Staying Grounded When Visiting Relatives Over the Holidays – With the holidays swiftly approaching, you probably fall into one of three camps when it comes to visiting relatives. Either you look forward to it, dread it, or avoid making the trip altogether (oh, you conveniently have the flu? So sorry to hear that!).
Whenever I visit my parents for the holidays, I show up with a small basketball team (my seven children) in tow. As you can imagine, we make quite an entrance. To further complete this bull-in-a-china-shop picture you probably already have in your head, add in the fact that my mother is an interior decorator and has carefully crafted a home that could fit within the pages of Architectural Digest.
It’s more a museum than a dwelling, but it suits my parents’ lifestyle well. My pack of rambunctious little puppies, however? Not so much. Fingerprints wind up all over glossy surfaces, dishes get piled in the sink, and the scent of mom’s oil diffuser is inevitably replaced by Eau de teenager.
There is no question that we love each other and bask in the quality time we get to spend together. Still, I think there is a collective sigh of relief from everyone involved when it’s time to go home. So how do you make the most of the holidays when you feel like you’re holding your breath waiting for the other shoe to drop?
I am used to planning activities for a group of individuals who each have different interests, preferences, and desires. Sometimes they can be fickle… one day, they might eat two loaves of bread in the form of French toast and, by the next, have decided that French toast is disgusting. To me, it’s like a constant science experiment where my hypothesis might be proven wrong.
I’ve learned to embrace and even appreciate the chaos. For people like my mother, who is used to marching to the beat of her own drum, it can be quite frustrating to keep up with the ever-changing habits of my crowd. She loves to cook and provide healthy meals that everyone will enjoy, so I need to remind her in advance that it’s impossible to bat a thousand with this group. Having 50% of the people happy 50% of the time is still a big win.
Carve out your own time and space.
It’s a LOT to go from living 24/7 in separate households to suddenly being all up in each other’s business. Whether you’re cohabitating with family for a short time or an extended period, be diligent about protecting time for yourself to recharge. On a recent two-week trip I took to visit my parents in Michigan, I set clear boundaries about when I wouldn’t be engaging with the rest of the group.
While I loved chatting with my mom while helping out with the dishes, I told her in advance that I would be taking a solo walk after we had finished. This wasn’t because I didn’t want to spend time with the family, I explained. It was just that I needed to have a bit of “introvert time” sprinkled in here and there. Holding tight to your own time and space isn’t selfish – it’s actually one of the best tools you have to help things stay harmonious.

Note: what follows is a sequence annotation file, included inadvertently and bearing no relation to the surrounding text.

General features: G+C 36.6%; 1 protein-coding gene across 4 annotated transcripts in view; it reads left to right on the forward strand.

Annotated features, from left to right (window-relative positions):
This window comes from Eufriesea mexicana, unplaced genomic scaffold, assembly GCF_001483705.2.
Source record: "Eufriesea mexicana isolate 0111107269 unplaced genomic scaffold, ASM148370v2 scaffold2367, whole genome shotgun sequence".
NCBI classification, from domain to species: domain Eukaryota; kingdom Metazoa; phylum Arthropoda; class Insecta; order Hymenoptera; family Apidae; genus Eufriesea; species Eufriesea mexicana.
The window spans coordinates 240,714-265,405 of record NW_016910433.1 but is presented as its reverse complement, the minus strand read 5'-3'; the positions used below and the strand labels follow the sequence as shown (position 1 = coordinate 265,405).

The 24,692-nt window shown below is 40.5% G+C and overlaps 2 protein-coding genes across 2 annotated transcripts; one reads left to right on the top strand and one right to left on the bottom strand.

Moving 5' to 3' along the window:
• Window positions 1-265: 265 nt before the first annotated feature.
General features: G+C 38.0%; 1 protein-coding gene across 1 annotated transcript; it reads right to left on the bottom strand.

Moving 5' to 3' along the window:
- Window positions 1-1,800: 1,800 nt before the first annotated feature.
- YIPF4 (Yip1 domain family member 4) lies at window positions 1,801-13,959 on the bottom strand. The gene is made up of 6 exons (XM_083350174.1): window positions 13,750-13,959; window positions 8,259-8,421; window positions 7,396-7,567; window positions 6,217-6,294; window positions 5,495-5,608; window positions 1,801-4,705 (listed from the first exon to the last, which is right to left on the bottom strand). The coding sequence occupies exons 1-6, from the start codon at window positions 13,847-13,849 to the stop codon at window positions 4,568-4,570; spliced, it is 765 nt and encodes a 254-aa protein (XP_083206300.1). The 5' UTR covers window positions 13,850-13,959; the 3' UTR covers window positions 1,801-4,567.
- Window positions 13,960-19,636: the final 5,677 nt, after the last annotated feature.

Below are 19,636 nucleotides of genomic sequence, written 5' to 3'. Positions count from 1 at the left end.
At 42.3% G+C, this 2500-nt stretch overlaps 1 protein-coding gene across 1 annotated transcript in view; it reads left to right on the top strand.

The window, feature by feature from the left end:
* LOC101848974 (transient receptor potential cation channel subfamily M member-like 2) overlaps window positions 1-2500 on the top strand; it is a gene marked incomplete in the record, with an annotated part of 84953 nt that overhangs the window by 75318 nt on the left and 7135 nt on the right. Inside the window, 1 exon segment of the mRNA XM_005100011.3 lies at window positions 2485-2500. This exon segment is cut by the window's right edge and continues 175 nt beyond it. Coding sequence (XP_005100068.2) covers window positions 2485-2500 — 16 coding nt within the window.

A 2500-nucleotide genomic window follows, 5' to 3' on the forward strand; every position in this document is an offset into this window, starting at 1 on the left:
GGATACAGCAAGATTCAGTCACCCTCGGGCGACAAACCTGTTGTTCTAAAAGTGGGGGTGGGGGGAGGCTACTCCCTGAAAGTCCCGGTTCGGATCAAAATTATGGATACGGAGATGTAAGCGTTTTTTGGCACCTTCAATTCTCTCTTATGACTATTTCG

This is the meditation
It’s much easier to have zen-like thoughts when no one is bothering us. But the practice of meditation doesn’t have to be relegated to the ten minutes when you first wake up or as you’re laying in savasana at the end of your yoga practice. When a family member does something that makes you grit your teeth in frustration, think to yourself, “This is the meditation.” This simple mantra has been helpful in reminding me to pause and breathe rather than jumping straight into reaction mode. Instead, I take a moment to allow the trigger to dissipate before I engage.
Share the load
When you get together with family, there’s often a lot of pressure (typically felt most acutely by the host) to keep everyone happy and occupied with activities. Relying on one person, or even one household, to handle everything is a surefire way to cause stress that can ruin their holiday and infuse tension into the environment. Instead, try assigning everyone a different task. For instance, we run a family fishing tournament that takes quite a bit of effort to orchestrate. Poles need to be strung, worms bought, and backup equipment ready in case anything snaps while reeling in a big one.
Designating one household to handle this project and another to oversee dinner or perhaps a post-dinner family game helps ensure that everyone has a place to contribute and no one becomes resentful for having to do all the work.
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